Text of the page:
This may sound quite insane, but there is some precedent here. Technologies like Cider have been developed that convert across PC code to run on x86 Macs, while Wineskin sees the auto-creation of "wrappers" that runs an emulated Windows virtual machine within OSX, which in turn runs the game itself. Wineskin has proved so successful that both end-users and developers are now using it to get PC games running on Mac without the need for a direct, native port, and with the budgets and personnel at Valve's disposal, it's entirely possible that similar "wrapping" technology could be used to get a lot of those 2,500 games running on OSX - and indeed Linux (the core Wine emulator has its origins on the open source OS, of course).
As mentioned before in this column when addressing the Steambox rumours, the end-game may well be the creation of a Steam API - a layer that allows for PC games to be more easily portable to all the operating systems and devices Valve intends to support. Indeed, PC games may not be the best description for them as such by that point - they would be Steam games first and foremost, and in time they would be developed from the ground up for multiple platforms with the new API in mind.
"The end-game may well be a Steam API that allows developers to easily deploy their games across a wide array of devices and operating systems. Adding Linux support to Steam would be the first logical step here."
Regardless of whether Venturebeat or AllThingsD has the more accurate transcription of what actually went down at the Casual Connect game conference in Seattle last week, the overall message is clear. In the here and now, Steam is a predominantly PC-based system. Going forward, Valve wants to evolve the client into a full-on platform that will run independently of Windows - the ultimate hedge. Valve gets to protect itself against the threat of a fundamental shift away from the Microsoft OS, while the work also has clear value to the end-user too: the same game can run on many different devices, with Steam Cloud support allowing for persistence in game progression from one piece of hardware to the next. The only question really is whether full-on cloud gameplay streaming systems like OnLive and Gaikai will get there first with this level of functionality.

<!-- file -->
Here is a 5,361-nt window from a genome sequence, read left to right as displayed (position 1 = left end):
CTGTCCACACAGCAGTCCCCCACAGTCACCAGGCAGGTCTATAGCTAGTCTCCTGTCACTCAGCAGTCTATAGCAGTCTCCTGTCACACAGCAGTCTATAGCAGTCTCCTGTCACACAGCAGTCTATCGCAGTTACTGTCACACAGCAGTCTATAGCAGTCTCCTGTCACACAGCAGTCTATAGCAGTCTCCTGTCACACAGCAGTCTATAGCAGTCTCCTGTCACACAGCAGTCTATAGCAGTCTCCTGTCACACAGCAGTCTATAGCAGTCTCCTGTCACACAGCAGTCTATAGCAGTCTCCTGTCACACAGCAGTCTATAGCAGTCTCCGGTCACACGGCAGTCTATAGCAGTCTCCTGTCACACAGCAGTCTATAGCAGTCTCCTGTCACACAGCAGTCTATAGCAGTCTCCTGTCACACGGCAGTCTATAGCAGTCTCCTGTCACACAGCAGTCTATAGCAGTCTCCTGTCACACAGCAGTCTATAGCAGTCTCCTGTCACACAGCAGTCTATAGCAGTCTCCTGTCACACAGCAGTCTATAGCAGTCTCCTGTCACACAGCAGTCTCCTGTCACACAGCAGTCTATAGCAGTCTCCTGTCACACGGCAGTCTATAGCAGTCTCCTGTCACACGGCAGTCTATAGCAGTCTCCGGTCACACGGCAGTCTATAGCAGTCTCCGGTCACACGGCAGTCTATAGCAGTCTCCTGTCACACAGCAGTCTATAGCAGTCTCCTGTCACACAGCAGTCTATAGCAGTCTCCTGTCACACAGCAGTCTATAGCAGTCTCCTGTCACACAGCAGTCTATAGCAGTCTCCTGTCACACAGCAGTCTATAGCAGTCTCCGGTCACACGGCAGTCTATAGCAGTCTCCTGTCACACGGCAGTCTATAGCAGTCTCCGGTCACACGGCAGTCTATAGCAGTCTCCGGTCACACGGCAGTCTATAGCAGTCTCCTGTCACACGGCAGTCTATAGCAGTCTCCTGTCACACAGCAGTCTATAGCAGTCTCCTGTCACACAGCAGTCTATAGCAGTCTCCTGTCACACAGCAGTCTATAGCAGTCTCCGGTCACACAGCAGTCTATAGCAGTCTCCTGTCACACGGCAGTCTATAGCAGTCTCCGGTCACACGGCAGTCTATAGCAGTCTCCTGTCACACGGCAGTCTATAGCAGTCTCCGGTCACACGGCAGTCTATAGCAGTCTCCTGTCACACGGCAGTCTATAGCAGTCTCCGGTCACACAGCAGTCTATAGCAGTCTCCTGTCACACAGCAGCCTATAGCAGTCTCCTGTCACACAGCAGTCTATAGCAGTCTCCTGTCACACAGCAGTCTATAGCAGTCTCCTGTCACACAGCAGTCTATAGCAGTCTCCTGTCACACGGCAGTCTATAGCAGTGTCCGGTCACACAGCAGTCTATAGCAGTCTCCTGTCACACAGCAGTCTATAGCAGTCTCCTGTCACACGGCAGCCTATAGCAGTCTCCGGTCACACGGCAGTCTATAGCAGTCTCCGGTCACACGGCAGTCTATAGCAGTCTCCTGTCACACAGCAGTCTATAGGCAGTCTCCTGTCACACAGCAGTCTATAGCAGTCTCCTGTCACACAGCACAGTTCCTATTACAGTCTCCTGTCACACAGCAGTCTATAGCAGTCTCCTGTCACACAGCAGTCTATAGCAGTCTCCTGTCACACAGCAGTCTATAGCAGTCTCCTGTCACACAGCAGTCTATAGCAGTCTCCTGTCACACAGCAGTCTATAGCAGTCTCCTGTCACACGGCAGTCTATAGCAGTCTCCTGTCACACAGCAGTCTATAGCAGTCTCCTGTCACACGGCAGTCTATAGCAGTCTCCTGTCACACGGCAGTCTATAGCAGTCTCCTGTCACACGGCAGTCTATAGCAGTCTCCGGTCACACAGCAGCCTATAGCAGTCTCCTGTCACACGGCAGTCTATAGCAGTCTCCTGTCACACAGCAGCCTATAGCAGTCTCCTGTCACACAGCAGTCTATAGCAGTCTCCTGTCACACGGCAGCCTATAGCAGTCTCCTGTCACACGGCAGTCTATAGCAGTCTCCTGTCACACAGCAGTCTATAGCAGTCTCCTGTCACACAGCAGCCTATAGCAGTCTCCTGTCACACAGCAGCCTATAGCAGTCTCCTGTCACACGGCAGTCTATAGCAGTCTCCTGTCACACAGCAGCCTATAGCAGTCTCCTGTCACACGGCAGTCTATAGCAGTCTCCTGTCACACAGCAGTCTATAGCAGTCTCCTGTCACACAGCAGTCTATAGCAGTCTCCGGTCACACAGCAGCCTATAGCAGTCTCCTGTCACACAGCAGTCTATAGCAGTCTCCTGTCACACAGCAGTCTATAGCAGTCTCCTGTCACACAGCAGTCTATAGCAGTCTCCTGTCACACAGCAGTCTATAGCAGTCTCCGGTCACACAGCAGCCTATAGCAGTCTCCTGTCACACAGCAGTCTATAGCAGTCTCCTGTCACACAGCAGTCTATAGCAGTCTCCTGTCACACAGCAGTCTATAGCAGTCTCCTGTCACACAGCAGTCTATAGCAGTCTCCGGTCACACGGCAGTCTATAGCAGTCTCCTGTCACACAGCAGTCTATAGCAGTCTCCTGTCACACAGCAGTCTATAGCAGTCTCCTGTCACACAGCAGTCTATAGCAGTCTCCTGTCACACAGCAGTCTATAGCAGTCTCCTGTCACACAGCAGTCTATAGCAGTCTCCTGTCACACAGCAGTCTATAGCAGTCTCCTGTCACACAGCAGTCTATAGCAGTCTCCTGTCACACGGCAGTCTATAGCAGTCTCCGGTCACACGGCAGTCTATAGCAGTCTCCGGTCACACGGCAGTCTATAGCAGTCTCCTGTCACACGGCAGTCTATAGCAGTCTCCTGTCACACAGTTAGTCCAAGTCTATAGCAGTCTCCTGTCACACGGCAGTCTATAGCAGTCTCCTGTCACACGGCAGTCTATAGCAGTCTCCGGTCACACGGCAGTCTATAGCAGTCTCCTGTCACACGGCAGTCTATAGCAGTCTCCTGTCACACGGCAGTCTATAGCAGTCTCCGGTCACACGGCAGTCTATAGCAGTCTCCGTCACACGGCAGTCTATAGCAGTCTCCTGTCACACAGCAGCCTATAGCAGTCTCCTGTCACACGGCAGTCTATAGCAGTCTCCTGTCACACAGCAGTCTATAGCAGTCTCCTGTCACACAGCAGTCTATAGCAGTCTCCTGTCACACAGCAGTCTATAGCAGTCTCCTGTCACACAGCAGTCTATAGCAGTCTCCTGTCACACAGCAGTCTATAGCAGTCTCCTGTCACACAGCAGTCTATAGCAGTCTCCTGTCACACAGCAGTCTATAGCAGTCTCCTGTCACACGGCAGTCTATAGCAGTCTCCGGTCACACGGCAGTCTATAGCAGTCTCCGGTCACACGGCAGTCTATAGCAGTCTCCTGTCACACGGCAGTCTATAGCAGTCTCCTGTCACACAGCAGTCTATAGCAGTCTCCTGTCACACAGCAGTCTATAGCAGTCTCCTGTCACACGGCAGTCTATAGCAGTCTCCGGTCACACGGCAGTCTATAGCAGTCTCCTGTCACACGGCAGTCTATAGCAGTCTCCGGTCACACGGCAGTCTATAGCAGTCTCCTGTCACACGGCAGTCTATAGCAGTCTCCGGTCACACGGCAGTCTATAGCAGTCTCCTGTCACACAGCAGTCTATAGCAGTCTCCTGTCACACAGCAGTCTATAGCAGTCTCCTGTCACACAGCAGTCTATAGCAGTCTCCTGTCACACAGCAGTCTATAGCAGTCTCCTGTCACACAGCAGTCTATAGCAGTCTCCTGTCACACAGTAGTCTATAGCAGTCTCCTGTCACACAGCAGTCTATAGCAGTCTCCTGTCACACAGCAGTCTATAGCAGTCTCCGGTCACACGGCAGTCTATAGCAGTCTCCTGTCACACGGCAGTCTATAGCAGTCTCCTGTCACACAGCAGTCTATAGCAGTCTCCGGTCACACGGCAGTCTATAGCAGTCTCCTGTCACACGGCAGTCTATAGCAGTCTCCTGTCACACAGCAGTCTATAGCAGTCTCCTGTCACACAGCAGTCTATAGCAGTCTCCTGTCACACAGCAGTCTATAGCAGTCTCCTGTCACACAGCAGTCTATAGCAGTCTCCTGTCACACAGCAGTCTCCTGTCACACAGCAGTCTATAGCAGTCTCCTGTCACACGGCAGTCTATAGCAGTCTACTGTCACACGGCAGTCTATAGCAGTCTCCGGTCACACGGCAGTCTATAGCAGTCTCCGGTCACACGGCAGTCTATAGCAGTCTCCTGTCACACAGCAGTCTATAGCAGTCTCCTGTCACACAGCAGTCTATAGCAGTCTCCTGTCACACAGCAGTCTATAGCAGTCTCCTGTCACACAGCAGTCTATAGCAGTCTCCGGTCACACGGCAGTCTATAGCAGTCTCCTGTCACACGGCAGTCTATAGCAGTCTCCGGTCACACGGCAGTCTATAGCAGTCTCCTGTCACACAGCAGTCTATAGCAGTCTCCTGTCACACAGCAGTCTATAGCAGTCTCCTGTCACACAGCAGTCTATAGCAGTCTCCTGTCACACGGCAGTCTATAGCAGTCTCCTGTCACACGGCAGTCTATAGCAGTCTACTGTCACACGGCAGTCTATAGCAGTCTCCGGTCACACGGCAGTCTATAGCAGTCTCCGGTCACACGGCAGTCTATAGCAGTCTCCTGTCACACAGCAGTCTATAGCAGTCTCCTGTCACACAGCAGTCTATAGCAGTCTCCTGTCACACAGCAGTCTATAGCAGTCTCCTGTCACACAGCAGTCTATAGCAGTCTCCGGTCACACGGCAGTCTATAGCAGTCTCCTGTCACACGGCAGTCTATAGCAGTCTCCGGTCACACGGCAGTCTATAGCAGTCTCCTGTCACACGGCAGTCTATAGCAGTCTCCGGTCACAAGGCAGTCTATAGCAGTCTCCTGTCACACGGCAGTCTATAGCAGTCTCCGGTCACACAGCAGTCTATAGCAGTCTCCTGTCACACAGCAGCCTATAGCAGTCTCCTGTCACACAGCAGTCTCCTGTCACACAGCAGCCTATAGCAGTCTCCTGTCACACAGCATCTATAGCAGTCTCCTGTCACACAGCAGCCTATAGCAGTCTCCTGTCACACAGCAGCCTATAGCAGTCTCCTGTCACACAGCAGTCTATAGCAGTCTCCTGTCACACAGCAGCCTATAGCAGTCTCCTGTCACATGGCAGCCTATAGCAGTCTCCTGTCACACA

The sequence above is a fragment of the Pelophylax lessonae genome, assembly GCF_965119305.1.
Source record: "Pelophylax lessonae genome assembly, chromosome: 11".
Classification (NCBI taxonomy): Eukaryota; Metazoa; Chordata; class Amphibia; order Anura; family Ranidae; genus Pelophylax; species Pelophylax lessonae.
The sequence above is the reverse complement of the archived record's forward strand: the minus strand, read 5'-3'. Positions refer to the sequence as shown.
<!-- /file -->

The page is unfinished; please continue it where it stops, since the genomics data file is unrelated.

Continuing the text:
Whether video-stream gameplay takes root or not, the fact is that local technology continues to evolve at a rapid pace - especially so in the mobile space. Supporting Linux is the first step in getting Steam to run on a multitude of new devices - not just PC. By this time next year, NVIDIA and PowerVR will be running "next-gen" mobile graphics cores with the raw power to run a great deal of those 2500 Steam titles without breaking too much of a sweat. Indeed, Microsoft's Surface Pro tablet running the x86 version of Windows 8 uses a Core i5 CPU with Intel HD4000 graphics: out of the box, it should be able to handle the majority of the Steam library too - as good an indication as any of the kind of muscle mobile is moving towards. Next year's Intel integrated GPU promises to offer a 2x to 3x boost over the current Ivy Bridge chips; rest assured that the company won't stop there.
Clearly, the future is mobile and Steam represents Valve's best opportunity to monetise that - hence Michael Abrash's work on wearable computing, the firm's exploration into what it defines as the "post-touch" era, characterised as the interface that will supersede the touch-screen. With the amount of talent and money being put into this project, Linux support takes on a whole new dimension - it's difficult to believe that Valve would develop this hardware platform and then gift a new revenue stream to Microsoft, by relying on the Seattle giant for its underlying OS. In this respect, Linux is by far the better fit.
But all of that is in the future - in the far future if you take the time to read Abrash's latest, fascinating blog post on the practical challenges of implementing augmented reality. In the short term, the Linux strategy remains very much an insurance policy in case Windows 8 fails, and at the same time a rebellion against the concept of walled garden marketplaces encroaching onto an open platform.
"If people look at what they can accomplish when they can limit competitors' access to their platform, they say, 'Wow, that's really exciting'," as Gabe Newell puts it.
"Even some of the people who have open platforms, like Microsoft, get really excited by the idea that Netflix has to pay them rent in order to be on the Internet. That's not how we got here, and I don't think that's a very attractive future."